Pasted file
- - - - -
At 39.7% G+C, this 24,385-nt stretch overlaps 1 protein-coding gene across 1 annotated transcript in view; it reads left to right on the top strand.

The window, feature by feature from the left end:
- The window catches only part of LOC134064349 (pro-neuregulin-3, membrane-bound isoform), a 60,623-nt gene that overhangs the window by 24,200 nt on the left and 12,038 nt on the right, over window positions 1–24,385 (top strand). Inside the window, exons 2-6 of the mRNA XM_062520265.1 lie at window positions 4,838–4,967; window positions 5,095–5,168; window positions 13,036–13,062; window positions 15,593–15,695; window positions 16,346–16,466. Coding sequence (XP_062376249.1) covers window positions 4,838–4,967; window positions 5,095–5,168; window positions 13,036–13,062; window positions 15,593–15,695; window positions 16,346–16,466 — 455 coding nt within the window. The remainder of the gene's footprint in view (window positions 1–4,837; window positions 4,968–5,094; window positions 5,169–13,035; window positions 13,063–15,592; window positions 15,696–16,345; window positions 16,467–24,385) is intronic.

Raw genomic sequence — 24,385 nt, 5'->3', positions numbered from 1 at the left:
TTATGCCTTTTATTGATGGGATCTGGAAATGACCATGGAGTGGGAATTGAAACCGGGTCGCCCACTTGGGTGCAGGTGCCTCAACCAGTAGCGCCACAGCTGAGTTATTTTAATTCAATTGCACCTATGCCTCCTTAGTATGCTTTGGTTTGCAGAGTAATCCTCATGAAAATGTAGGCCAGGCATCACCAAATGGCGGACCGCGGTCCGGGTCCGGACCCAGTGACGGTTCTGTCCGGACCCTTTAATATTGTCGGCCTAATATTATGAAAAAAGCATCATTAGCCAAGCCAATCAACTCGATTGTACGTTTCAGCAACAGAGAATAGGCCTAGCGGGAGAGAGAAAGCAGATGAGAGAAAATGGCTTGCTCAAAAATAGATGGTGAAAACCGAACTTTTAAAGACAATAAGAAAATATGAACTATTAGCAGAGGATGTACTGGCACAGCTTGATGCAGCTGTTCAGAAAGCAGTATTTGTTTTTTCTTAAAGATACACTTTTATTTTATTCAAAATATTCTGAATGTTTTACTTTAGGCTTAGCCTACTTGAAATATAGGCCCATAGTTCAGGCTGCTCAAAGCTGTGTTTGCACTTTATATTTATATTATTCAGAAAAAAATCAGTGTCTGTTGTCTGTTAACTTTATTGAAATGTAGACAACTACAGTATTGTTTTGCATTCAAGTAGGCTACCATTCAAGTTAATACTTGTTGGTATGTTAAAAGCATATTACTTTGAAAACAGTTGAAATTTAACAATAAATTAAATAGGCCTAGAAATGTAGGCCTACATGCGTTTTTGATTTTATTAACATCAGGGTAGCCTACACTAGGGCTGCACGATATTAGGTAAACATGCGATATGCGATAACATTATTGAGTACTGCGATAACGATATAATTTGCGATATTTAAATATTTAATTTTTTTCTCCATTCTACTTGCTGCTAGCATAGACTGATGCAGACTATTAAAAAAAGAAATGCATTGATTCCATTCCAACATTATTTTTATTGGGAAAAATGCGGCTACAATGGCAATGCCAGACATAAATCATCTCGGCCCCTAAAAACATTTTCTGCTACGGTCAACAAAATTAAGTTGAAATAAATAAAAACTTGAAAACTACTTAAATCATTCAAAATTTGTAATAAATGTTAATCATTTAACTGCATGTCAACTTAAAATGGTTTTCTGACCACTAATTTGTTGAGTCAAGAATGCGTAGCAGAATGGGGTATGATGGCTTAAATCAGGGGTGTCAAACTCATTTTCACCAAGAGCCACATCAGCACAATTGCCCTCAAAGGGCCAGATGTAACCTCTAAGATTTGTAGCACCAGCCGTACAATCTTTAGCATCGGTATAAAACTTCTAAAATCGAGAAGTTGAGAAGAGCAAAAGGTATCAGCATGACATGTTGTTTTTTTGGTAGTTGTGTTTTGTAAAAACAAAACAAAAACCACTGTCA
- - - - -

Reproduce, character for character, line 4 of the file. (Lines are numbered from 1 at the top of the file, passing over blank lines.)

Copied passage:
Raw genomic sequence — 24,385 nt, 5'->3', positions numbered from 1 at the left: